The Flea by John Donne

The Flea

by John Donne (1574-1631)

MARK but this flea, and mark in this,
How little that which thou deniest me is ;
It suck’d me first, and now sucks thee,
And in this flea our two bloods mingled be.
Thou know’st that this cannot be said
A sin, nor shame, nor loss of maidenhead ;
Yet this enjoys before it woo,
And pamper’d swells with one blood made of two ;
And this, alas ! is more than we would do.

O stay, three lives in one flea spare,
Where we almost, yea, more than married are.
This flea is you and I, and this
Our marriage bed, and marriage temple is.
Though parents grudge, and you, we’re met,
And cloister’d in these living walls of jet.
Though use make you apt to kill me,
Let not to that self-murder added be,
And sacrilege, three sins in killing three.

Cruel and sudden, hast thou since
Purpled thy nail in blood of innocence?
Wherein could this flea guilty be,
Except in that drop which it suck’d from thee?
Yet thou triumph’st, and say’st that thou
Find’st not thyself nor me the weaker now.
‘Tis true ; then learn how false fears be ;
Just so much honour, when thou yield’st to me,
Will waste, as this flea’s death took life from thee.

The Flea by John Donne is a metaphysical love poem which takes the form of an erotic humorous narrative. The predominant theme in this poem is seduction which is illustrated using a persuasive conceit of a humble flea. The strikingly original figure of the flea is used to unconventionally demonstrate that the two lovers are already conjoined in the eyes of God and the Church, as the flea has bitten both their bodies and intermingled their blood.

The speaker contends that the flea has effectively made their two fleshes into one, alluding to the sacrament of marriage whereupon ‘a man shall leave his father and mother, and shall be cleaved unto his wife and they shall be one flesh’ (Gensis 2:24). Drawing on this biblical reference, the wooer attempts to lend authoritative substance to his argument. As compelling as the speaker’s assertions are, his motives are completely transparent as he is attempting to convince his lady that surrendering her virginity would be no shame under the sanctified circumstances provided by the flea.

The tone of the poem is highly ironic, dramatic and absurdly amusing. Extravagant declarations of devotion and eternal fidelity which are typical found in love poetry are absent. Instead, the unorthodox and creative speaker offers philosophical and theological arguments that rest in the absurd authority that their union has already been consummated within the flea’s little body.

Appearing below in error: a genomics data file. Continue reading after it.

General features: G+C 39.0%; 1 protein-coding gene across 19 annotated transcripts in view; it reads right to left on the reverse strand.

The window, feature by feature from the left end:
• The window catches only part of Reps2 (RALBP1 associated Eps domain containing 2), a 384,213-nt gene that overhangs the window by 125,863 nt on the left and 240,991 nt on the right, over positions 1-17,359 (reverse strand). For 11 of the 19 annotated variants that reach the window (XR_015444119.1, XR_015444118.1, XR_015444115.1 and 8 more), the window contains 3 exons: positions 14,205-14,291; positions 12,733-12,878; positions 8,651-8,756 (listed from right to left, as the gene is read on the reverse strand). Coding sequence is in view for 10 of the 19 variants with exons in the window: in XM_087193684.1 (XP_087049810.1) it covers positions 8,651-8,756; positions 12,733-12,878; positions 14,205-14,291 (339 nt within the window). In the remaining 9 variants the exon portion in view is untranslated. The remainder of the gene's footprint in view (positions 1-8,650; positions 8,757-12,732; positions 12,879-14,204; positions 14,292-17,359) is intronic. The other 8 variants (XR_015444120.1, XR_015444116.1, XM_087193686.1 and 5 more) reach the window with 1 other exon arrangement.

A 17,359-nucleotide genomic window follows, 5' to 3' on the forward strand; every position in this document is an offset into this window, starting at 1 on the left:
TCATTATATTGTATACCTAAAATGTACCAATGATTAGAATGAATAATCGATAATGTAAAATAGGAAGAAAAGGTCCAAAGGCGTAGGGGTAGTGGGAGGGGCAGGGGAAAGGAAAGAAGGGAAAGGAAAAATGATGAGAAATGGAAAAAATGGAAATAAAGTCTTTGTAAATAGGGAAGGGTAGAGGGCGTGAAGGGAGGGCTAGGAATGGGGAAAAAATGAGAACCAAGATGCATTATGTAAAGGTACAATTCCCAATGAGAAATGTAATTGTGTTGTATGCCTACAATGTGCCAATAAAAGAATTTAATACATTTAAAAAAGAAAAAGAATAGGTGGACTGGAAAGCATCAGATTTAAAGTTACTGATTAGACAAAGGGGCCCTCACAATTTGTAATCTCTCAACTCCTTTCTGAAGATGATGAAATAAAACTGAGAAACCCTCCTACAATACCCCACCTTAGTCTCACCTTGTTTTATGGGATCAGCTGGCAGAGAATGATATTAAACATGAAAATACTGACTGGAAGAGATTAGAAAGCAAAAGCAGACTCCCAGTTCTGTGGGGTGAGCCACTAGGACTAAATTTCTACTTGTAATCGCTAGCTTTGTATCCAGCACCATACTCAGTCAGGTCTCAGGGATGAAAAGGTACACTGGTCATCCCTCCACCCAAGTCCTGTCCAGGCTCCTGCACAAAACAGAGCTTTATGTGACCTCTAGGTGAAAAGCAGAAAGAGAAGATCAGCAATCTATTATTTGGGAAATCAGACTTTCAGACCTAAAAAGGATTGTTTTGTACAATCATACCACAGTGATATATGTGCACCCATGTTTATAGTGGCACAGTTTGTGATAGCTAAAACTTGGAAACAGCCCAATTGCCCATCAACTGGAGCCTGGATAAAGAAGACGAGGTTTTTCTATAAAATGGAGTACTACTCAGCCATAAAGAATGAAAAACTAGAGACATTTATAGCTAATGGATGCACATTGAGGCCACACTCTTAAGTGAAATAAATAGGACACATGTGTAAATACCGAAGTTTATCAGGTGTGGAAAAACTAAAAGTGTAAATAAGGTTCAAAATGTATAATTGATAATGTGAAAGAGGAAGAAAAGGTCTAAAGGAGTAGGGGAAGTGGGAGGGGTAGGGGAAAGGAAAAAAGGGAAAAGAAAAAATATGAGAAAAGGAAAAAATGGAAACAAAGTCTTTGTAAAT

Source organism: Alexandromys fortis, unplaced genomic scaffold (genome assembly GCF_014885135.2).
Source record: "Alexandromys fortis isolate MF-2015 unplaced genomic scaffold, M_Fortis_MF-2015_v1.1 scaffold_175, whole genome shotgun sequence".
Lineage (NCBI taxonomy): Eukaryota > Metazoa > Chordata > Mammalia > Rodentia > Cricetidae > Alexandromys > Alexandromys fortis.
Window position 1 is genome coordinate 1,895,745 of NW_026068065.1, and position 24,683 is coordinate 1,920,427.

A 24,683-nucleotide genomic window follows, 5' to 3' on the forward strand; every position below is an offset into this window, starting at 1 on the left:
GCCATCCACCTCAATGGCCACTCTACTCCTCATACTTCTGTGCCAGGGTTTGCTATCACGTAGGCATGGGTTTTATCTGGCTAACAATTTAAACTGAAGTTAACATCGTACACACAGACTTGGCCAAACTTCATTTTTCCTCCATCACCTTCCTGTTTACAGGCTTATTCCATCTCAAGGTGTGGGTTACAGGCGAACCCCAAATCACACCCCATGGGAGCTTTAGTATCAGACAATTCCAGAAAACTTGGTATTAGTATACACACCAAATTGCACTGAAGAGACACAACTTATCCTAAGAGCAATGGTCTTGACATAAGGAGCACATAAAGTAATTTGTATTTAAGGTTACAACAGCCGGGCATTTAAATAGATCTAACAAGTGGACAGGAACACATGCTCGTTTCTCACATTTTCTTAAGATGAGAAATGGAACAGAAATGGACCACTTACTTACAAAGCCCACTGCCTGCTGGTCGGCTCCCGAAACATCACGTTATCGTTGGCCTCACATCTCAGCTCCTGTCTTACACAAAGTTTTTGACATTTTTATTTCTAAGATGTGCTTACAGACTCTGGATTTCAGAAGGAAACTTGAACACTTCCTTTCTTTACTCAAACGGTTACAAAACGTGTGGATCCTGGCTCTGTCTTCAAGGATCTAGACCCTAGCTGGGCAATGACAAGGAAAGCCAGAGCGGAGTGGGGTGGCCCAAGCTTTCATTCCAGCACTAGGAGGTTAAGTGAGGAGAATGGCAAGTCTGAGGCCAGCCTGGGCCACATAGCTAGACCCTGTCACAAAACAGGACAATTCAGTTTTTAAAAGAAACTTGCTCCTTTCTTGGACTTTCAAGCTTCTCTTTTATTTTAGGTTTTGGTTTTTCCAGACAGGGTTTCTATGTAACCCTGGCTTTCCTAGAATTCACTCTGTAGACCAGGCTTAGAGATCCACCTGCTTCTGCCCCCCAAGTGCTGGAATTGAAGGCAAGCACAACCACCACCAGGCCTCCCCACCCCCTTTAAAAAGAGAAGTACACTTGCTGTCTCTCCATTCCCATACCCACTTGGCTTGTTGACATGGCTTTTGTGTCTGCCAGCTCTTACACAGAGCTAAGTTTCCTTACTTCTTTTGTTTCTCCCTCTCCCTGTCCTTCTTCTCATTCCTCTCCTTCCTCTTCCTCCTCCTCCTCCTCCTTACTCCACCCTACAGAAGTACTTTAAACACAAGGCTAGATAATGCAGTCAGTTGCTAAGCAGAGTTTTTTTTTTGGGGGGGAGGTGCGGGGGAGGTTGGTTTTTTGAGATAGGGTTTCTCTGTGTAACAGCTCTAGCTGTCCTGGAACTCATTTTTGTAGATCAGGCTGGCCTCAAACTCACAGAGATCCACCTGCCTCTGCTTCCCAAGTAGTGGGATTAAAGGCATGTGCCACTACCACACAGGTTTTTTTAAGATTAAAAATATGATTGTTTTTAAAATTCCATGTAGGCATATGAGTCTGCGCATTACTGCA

The direct address narrative of the poem alters in tempo over the three stanzas. The first stanza is contemplative and whimsical, moving slowly in a rhythm that might be likened to sexual foreplay. Donne uses words such as ‘sucked’ and ‘swell’ giving a strong impression of the speaker’s sexual desires even though it is only the flea whose desires are satisfied. The sexual references are particularly evident if one considers during this period a written ’s’ closely resembled the letter ‘f’, rendering the line, ‘It suck’d me first, and now sucks thee,’ positively obscene.

The second stanza is even more delightfully ludicrous as the lady moves to strike the flea and the speaker attempts convince her of the heinous nature of this action. He declares that in killing the flea she will also be guilty of killing him, guilty of self murder as well as guilty of ‘sacrilege’ in destroying the holy union or marriage bond that he argues is embodied in the flea. As the reductio ad absurdum of his argument builds, so too does the pace of the poem in imitation of the sex act. Undeterred, the lady kills the insect in a climactic strike and the ‘cruel and sudden’ death of the flea parallels sexual release often euphemised in the Renaissance as ‘the little death’ or ‘la petite mort’.

The third stanza slows again, the tempo similar to a post-coital quietude, as the speaker reflects on the fate of the flea and during which he completely reverses his argument. Undeterred by the ‘death’ of their union, himself and his lover, the speaker observes that the flea’s untimely demise was of no great matter after all and he ‘Find’st not thyself nor me the weaker now’. As such, he extrapolates that surely this means that should she surrender her virginity, they would likewise find it of no greater consequence than the death of the flea.

The Flea is a wonderful example of Donne’s confident and finely skilled application of an audacious metaphor that imbues a flea, the least likely of romantic figures, with such importance and high ideals. Donne’s ability to embody sexual desire, sin, sacred love and holy marriage in a simple flea before ultimately turning the argument on it’s head and declaring the flea means naught after all, is as concise as it is humorous. The exuberant absurdity of the conceit compliments the energetic theme of ardent and persistent seduction making this a sublimely enjoyable and unusual poem.